Multi-isotopic tracking (δ13C, δ15N, δ34S) of ancient trophic webs around the time of Neandertal replacement by anatomically modern humans in North-Western Europe

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URI: http://hdl.handle.net/10900/70785
http://nbn-resolving.de/urn:nbn:de:bsz:21-dspace-707856
http://dx.doi.org/10.15496/publikation-12198
Dokumentart: Dissertation
Date: 2016
Language: English
Faculty: 7 Mathematisch-Naturwissenschaftliche Fakultät
7 Mathematisch-Naturwissenschaftliche Fakultät
Department: Geographie, Geoökologie, Geowissenschaft
Advisor: Bocherens, Hervé (Prof. Dr.)
Day of Oral Examination: 2016-06-09
DDC Classifikation: 550 - Earth sciences
Keywords: Neandertaler , Ökologie , Ernährung , Kollagen , Pleistozän , Klima
Other Keywords:
Diet
Paleoecology
collagen
Neandertal
Stable isotope analysis
Foodweb
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Abstract:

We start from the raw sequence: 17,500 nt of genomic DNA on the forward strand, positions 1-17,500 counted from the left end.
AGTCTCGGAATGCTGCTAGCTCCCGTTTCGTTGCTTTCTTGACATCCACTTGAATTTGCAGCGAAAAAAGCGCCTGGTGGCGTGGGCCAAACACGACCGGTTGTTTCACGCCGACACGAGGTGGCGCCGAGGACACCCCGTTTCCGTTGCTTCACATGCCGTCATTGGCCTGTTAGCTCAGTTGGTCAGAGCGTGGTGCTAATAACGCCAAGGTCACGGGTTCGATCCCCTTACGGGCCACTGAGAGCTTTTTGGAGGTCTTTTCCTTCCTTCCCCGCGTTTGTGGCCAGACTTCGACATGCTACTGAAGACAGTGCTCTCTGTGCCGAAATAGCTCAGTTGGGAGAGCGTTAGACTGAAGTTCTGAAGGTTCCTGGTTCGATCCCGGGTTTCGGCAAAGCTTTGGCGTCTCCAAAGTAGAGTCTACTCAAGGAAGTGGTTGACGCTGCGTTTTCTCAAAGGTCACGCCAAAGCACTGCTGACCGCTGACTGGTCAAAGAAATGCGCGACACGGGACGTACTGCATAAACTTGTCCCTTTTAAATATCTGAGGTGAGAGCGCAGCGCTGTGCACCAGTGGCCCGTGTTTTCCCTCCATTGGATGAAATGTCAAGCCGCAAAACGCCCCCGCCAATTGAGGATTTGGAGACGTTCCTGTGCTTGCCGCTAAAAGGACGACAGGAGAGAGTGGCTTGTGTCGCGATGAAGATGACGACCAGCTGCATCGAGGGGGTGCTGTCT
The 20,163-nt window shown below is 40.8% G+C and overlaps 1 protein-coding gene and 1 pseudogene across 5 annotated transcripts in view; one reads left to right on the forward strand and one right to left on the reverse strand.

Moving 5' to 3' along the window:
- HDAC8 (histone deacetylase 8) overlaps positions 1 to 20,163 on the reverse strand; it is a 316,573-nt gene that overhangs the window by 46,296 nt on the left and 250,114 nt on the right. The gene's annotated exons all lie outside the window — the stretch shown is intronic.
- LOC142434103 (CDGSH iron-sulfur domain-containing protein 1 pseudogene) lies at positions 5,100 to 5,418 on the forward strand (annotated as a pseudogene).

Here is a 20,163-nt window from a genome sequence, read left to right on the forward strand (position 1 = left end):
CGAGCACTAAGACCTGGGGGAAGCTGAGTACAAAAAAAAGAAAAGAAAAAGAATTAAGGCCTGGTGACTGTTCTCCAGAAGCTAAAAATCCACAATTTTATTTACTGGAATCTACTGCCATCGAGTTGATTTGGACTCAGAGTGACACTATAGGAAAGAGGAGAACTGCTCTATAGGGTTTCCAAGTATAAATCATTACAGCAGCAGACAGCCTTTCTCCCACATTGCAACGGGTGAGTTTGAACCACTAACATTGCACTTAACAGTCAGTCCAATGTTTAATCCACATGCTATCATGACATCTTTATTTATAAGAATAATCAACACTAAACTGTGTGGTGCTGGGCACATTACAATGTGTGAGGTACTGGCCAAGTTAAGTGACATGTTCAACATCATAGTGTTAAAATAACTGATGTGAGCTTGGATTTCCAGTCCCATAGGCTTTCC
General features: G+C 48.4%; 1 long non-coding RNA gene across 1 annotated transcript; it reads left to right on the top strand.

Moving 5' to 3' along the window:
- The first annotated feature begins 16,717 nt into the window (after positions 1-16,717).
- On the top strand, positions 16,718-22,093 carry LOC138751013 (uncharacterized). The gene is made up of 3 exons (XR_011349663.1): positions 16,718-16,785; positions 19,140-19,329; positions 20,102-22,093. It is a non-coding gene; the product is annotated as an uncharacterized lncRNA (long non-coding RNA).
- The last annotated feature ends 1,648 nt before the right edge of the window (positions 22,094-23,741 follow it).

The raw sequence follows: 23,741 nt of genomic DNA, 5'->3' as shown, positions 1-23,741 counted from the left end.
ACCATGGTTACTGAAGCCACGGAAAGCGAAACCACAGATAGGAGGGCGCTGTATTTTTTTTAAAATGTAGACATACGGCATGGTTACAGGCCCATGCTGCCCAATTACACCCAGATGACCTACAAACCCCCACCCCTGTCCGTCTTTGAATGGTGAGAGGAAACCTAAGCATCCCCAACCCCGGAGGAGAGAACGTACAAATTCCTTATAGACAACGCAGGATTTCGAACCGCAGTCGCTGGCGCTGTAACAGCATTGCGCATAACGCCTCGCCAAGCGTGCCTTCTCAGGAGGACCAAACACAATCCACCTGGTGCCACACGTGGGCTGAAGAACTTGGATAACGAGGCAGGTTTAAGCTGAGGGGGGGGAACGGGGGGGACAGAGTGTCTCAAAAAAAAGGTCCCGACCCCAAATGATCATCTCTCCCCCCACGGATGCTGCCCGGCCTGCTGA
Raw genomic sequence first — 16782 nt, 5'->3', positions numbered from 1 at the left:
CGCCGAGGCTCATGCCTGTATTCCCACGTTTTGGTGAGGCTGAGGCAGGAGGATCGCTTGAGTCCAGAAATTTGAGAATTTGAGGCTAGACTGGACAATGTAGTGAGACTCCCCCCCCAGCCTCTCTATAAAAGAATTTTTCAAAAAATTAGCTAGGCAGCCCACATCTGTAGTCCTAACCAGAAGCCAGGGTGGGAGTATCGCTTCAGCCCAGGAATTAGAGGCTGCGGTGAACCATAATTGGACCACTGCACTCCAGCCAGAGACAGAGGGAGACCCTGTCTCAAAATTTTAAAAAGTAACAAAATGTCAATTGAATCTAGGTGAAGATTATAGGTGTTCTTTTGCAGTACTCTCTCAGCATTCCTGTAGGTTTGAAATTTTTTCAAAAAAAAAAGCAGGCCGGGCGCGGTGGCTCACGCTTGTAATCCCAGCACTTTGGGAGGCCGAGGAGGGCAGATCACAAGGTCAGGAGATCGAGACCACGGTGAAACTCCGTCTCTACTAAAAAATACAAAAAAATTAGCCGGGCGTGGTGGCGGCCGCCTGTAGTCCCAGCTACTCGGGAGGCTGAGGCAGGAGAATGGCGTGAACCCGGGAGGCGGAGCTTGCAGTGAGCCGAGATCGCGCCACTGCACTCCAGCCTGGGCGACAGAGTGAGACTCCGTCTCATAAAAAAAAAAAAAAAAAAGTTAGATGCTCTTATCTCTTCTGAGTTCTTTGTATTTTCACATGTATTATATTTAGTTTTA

The study investigated ecological aspects of the mammoth steppe ecosystem in NW Europe with a special focus on the role of late Neandertals and early modern humans through the analysis of stable isotopes in bone collagen (delta 13C, delta 15N and delta 34S). Around the time of Neandertal extinction and the arrival of modern humans a diverse community of large herbivorous and carnivorous mammal lived under cold, fluctuating environmental conditions in NW Europe. The study reconstructed the ecological robustness of this ancient ecosystem and its response to oscillating climatic conditions as well as in regard of the ecological participation of Neandertals and early modern humans. The trophic web, the niche partitioning, the ecological flexibility of single species, as well as the general buffer capacity of this biocenosis are objects of investigation. The Belgium site Troisième caverne of Goyet provided a broad set of directly dated late Neandertal and very early modern human skeletal remains associated with a considerably assemblage of Pleistocene faunal remains. The occurrence of late Neandertals and early modern human skeletal remains at the same place are unique circumstance and allowed a direct comparison of several ecological aspects during a time span with a special relevance for the human evolution. The site Ziegeleigrube Coenen is contemporaneous with the occurrence of late Neandertals and reflects the ecosystem during or shortly after a cold spell. Even during such phases the structure of the mammoth steppe ecosystem was intact and provided consequently an adequate basis for late Neandertal subsidence. In an ecological context the Neandertals were part of there are no indications for any stress on the structure of the ecosystem. Through the analysis ofdelta delta 13C and delta 15N isotopic ratios in bone collagen of faunal and hominid remains the trophic web was evaluated. Processing of the isotopic data 2 through several statistical approaches allowed a detailed reconstruction of ecological niche partitioning of late Neandertals and early modern humans. Both hominid species occupied the same distinct ecological niche in terms of diet with a clear preference for mammoth and reindeer. The investigation of the delta 34S composition in Pleistocene bone collagen is a relatively novel approach and provided insights into spatial hominid procurement. The Goyet Neandertals do not reflect the local fauna delta 34S congruously their main prey had an origin different from the neighborhood of the Belgium sites (Scladina, Spy and Goyet). In contrast the delta 34S signal of the Spy Neandertals and the Goyet ancient modern humans corresponds to the values obtained on the local fauna. Potentially different mobility strategies among Pleistocene hominids while exploring the same prey species is the drafted scenario. The site Lommersum reflects the ecosystem at an initial phase of occupation by modern humans in the area, when Neandertals became already extinct. At this time the regional mammoth population was declining, since the horses entered their niche in distinct region of Western Europe. This study hypothesized that increasing hunting pressure on mammoth by modern humans was the main reason for this, since so far no significant environmental changes on terrestrial ecosystems could be observed in NW Europe. This study indicates that no distinct ecological change happened through the time of the last Neandertals, even during colder phases of the OIS 3. Potential ecological reasons could not be served as arguments for Neandertal extinction in NW Europe. With the capture of the area by representants of the Aurignacian the mammoth steppe ecosystem started to show evidences for stress, in this case at least partly independently of environmental fluctuations.

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